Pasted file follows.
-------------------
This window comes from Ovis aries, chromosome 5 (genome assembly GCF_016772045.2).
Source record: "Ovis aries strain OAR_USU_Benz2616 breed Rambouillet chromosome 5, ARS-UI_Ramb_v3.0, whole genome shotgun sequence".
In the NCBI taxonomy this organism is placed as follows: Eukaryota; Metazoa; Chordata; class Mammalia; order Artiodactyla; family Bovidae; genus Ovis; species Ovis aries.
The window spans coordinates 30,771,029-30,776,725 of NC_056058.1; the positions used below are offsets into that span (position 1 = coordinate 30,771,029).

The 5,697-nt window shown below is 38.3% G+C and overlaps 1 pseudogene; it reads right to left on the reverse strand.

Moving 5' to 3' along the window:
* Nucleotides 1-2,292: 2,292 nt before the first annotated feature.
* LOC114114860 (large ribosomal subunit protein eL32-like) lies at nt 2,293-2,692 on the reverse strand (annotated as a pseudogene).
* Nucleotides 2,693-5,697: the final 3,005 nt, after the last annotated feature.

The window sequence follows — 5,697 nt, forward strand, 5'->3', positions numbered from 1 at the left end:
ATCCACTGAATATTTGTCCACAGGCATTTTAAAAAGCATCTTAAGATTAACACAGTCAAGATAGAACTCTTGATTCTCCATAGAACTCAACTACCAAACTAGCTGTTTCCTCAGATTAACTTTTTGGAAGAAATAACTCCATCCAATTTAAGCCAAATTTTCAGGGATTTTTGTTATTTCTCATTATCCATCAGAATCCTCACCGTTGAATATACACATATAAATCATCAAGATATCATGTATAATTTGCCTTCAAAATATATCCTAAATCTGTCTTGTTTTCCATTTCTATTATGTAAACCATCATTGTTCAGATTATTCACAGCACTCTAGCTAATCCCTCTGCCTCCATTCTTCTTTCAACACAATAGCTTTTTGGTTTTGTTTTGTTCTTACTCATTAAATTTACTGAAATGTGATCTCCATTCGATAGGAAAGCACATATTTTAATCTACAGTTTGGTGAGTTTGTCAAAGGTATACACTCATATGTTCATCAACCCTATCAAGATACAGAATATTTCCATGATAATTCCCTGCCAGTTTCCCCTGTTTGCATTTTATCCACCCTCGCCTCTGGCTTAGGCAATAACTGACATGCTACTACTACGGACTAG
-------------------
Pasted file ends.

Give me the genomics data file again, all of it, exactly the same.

This window comes from Ovis aries, chromosome 5 (genome assembly GCF_016772045.2).
Source record: "Ovis aries strain OAR_USU_Benz2616 breed Rambouillet chromosome 5, ARS-UI_Ramb_v3.0, whole genome shotgun sequence".
In the NCBI taxonomy this organism is placed as follows: Eukaryota; Metazoa; Chordata; class Mammalia; order Artiodactyla; family Bovidae; genus Ovis; species Ovis aries.
The window spans coordinates 30,771,029-30,776,725 of NC_056058.1; the positions used below are offsets into that span (position 1 = coordinate 30,771,029).

The 5,697-nt window shown below is 38.3% G+C and overlaps 1 pseudogene; it reads right to left on the reverse strand.

Moving 5' to 3' along the window:
* Nucleotides 1-2,292: 2,292 nt before the first annotated feature.
* LOC114114860 (large ribosomal subunit protein eL32-like) lies at nt 2,293-2,692 on the reverse strand (annotated as a pseudogene).
* Nucleotides 2,693-5,697: the final 3,005 nt, after the last annotated feature.

The window sequence follows — 5,697 nt, forward strand, 5'->3', positions numbered from 1 at the left end:
ATCCACTGAATATTTGTCCACAGGCATTTTAAAAAGCATCTTAAGATTAACACAGTCAAGATAGAACTCTTGATTCTCCATAGAACTCAACTACCAAACTAGCTGTTTCCTCAGATTAACTTTTTGGAAGAAATAACTCCATCCAATTTAAGCCAAATTTTCAGGGATTTTTGTTATTTCTCATTATCCATCAGAATCCTCACCGTTGAATATACACATATAAATCATCAAGATATCATGTATAATTTGCCTTCAAAATATATCCTAAATCTGTCTTGTTTTCCATTTCTATTATGTAAACCATCATTGTTCAGATTATTCACAGCACTCTAGCTAATCCCTCTGCCTCCATTCTTCTTTCAACACAATAGCTTTTTGGTTTTGTTTTGTTCTTACTCATTAAATTTACTGAAATGTGATCTCCATTCGATAGGAAAGCACATATTTTAATCTACAGTTTGGTGAGTTTGTCAAAGGTATACACTCATATGTTCATCAACCCTATCAAGATACAGAATATTTCCATGATAATTCCCTGCCAGTTTCCCCTGTTTGCATTTTATCCACCCTCGCCTCTGGCTTAGGCAATAACTGACATGCTACTACTACGGACTAG